It’s About Time.

If Once You Have Slept On An Island by James Wyeth. Source: WikiArt

Many years ago I wrote two poems about Daylight Savings Time: one for spring and one for fall. Now with the possibility of Daylight Savings Time ending I thought about bringing them out, but they’re both fairly pessimistic—there’s something about an arbitrary time change that reminds me of mortality, like the ocean creeping up over land, so instead here are two completely different poems from the water’s edge.


It was cold then too. Fires pricked the beach like scattered

Vertebrae. The beach was longer, and extended farther out. The fires

Have been drowned. The light sweeps across clumps of black seaweed before

Turning back out to sea, blinking like a distant pulsar from

Unmappable shoals of home. Danger now is translated into tiny lights

In windowless boxes and doesn’t need ridged lenses. Cold seeps away

Color. The clams along this coast are small, gritty to the teeth; the fish

Are plain. Waves are the same color as the sponges and sea cucumbers

That are the same color as the gravel bed that anchors them. Mermaids spring

From tropical mythology; there’s no reason to drown here. Day tourists

Staying in cheaper houses down the beach come in, let their eyes climb

The black swirls to the black face of the lighthouse, think of craggy men

With gray beards and naked upper lips, get in their cars, and leave.

In a few hours their minds will be thick with island pines.

Things of the past, things of the present break down. With each

Freeze and thaw the cracks have to be repainted. The gate’s locked,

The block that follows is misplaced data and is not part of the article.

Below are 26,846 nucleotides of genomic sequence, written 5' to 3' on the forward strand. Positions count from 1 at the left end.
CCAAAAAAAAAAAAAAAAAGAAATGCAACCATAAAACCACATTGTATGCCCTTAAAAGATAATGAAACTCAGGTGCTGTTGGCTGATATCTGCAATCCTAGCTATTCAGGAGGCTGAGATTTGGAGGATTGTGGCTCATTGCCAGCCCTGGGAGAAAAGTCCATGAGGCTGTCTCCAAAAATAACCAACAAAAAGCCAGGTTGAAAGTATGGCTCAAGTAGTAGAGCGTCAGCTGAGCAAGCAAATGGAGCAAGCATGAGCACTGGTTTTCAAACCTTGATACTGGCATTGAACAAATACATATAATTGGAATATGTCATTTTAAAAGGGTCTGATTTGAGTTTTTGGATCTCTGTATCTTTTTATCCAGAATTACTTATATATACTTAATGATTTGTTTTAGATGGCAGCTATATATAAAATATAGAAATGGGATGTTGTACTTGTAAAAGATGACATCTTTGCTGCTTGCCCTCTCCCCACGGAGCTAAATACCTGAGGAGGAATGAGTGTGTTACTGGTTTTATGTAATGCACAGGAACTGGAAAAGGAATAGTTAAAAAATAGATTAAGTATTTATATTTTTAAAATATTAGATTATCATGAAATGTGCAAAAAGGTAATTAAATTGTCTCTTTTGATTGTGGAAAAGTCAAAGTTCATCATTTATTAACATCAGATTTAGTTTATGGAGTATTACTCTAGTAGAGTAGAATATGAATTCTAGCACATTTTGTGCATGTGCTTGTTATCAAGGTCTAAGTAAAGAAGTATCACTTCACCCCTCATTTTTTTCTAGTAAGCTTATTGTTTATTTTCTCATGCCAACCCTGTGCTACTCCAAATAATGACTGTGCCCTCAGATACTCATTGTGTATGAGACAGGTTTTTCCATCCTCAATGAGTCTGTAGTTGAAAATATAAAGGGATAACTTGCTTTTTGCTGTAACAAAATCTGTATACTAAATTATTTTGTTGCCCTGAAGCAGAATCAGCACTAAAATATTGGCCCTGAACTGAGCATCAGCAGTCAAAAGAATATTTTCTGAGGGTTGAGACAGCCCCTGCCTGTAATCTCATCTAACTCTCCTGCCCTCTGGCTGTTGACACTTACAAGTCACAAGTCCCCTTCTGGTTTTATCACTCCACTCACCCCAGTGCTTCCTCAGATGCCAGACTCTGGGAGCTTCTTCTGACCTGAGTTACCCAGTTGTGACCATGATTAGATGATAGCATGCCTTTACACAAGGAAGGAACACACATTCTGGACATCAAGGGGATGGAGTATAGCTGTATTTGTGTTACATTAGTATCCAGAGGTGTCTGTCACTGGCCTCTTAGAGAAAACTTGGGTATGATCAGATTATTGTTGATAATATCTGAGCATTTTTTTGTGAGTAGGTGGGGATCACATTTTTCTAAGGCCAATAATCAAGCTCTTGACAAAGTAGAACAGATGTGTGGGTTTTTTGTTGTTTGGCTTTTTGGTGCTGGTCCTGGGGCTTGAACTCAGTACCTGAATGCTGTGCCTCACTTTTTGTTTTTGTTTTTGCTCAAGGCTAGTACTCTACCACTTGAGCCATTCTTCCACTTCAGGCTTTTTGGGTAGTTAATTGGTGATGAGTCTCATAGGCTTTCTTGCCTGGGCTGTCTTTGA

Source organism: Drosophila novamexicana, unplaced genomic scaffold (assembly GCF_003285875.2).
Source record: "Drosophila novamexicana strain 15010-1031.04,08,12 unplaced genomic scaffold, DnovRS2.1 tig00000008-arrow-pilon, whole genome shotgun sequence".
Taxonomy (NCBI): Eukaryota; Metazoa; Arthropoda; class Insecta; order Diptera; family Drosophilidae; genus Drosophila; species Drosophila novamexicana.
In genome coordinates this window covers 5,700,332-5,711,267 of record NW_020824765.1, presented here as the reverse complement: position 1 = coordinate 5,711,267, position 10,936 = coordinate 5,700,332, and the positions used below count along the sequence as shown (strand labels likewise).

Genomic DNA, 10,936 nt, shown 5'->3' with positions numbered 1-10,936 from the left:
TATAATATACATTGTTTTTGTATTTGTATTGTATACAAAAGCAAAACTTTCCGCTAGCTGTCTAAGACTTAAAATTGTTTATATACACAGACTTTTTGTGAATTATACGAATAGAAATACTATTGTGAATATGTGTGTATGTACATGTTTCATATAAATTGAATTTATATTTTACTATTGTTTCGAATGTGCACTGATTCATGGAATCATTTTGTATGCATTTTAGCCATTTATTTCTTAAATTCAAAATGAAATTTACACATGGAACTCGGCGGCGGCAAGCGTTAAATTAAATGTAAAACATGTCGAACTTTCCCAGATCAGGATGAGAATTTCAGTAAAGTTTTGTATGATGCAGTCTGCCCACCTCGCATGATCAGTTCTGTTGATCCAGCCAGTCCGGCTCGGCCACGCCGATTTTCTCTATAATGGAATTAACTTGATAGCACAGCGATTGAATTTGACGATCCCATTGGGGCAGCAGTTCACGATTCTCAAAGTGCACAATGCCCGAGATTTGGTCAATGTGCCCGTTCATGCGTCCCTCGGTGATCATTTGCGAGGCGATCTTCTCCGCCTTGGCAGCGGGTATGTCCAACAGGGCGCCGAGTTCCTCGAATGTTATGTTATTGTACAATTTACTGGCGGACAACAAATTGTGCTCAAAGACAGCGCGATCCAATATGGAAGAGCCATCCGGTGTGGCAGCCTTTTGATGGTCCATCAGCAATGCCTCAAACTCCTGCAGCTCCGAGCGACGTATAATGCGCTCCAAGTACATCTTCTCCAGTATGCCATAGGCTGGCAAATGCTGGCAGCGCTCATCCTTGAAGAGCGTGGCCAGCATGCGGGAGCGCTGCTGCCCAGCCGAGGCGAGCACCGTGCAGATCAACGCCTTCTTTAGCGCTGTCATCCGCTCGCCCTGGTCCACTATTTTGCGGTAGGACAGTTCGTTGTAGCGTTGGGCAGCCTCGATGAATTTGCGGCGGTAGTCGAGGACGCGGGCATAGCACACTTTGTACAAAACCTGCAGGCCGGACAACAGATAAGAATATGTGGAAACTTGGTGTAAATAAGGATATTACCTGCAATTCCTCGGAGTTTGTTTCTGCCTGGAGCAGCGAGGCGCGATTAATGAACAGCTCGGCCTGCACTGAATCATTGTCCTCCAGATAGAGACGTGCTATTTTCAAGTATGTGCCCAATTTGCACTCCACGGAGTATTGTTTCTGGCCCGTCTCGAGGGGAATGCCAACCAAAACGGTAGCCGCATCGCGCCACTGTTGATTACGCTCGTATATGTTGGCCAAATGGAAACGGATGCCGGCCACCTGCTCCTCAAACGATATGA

The staircase unsafe in this wind. Waves creep in. Erosion

Is inevitable. Two or three times now the lighthouse has been pulled closer

To the houses it watches over. My watch stopped. I thought it was

An hour earlier, winter an hour longer, a scrap of time taken back from

Summer. Summer will come whether the watch has stopped or not, whether

The same stream of photons rushes across the water toward emptiness

As the lighthouse stands a little farther back on the prickly grass,

Or even if it falls like a sand castle built too close to the tide. The land

Drowns at the edge, as it desires.



(from the painting If Once You Have Slept On An Island by James Wyeth)


If once you have slept on an island

You know there was no sleep there. The moon

Scooping the water was a hole

You slipped through into the waking

That whales catch in their ruffled throats

Before they surface. White gull cries

Trail along the watermark, become rooms.

Every room has no windows now,

And inside the basalt walls of landlocked

Breath, in motionless sleep, all land

Is an island, and eyes as blue as crabs

Look for the door that isn’t there.

The bedsheet crackles under your hand

With the approach of a storm,

Whirlpools working to the sky, hair

Departing, going up

To the other side of the sky where

Once you have slept on an island.

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    I can’t get enough of your poems, Chris, no matter what time it is.

    1. Christopher Waldrop (Post author)

      I’m so glad you enjoy my poems, and I’m happy to report I just had one accepted for publication, but that’s another story.


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